At Ypres in April 1915 astonished Canadian’s see elite French Colonial troops streaming past them in terror and agony as they suffer the effects of chlorine gas in it’s first use in WW1. Currie and the 4000 men of the 2nd Brigade hold their line and turn back the German advance. He learns the inherent chaos of battle and its uncertainty, displaying initiative, flexibility and resolve.
“If there is one man above another who should be given credit for holding back the Germans at Ypres , it is Currie” – TC Irving.
This is Currie’s blooding. He is promoted Major General commander of the 1st Canadian Division. He is awarded the First Order of Knighthood, the Companionship of the Bath . He also is made Commander of the Legion of Honour by the French.
He leads the 2nd Brigade at Faustubert and at Givenchiny that year. When Alderson, the original relinquishes command, Currie becomes a Major General and on 8 Jun 1917 he becomes Byng’s choice for Commander in Chief of the Canadian Corps. Nine days later, King George V creates Currie a Knight -Commander of the order of St Michael and St George (KCMG)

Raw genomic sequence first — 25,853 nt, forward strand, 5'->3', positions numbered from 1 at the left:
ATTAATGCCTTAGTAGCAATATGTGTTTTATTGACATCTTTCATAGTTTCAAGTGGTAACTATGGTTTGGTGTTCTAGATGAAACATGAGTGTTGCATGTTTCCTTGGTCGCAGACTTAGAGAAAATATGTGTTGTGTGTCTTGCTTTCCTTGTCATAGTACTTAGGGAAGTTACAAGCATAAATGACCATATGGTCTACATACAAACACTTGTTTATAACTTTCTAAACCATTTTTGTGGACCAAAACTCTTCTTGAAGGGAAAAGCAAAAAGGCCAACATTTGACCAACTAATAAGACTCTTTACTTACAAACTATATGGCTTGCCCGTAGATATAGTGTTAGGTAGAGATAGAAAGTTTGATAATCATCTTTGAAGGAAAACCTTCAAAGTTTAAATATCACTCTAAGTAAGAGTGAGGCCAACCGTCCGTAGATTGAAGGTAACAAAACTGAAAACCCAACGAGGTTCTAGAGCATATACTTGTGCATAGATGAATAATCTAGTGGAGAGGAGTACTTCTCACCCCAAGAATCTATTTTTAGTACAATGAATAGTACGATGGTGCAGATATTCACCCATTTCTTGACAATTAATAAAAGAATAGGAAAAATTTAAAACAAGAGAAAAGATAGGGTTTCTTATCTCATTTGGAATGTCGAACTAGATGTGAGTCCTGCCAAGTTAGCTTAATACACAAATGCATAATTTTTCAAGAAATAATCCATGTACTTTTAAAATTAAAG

Dancocks tells us that he was a remarkable man. Didn’t look like a soldier at 6’4” tall and 250 lbs. He had trouble finding clothes that flattered him. Appearances were deceiving but he had a boyish smile, dry sense of humour and inherent shyness that endeared him to his staff. He knew how to delegate authority and encouraged his staff to come up with ideas. He stood behind his staff in their decisions. He would be calm and cool in a crisis. On infrequent occasions when he lost his temper, Dancocks says ”he displayed a tremendous command of profanity and could go on for about a minute without repetition”
In August he leads the Canadians to victory at Hill 70. During these first two years Currie learns the fundamentals of how to fight this war. He is developing a “common genius” for war. His genius “possessed the cumulative qualities of intellect, courage, resolution, energy, firmness, character and tenacity” that let him achieve remarkable success in war. He also was able to learn from war’s “province of chance” The inherent uncertainty of war tends to unnerve the rigid mind and ruin any inflexible or doctrinal plan. The amateur Currie is unencumbered by military dogma and he was able to cope with the uncertainties of modern warfare
Thanks to the PWOR Archives, Kingston Ontario, for the use of the photo from The Communique August 1973.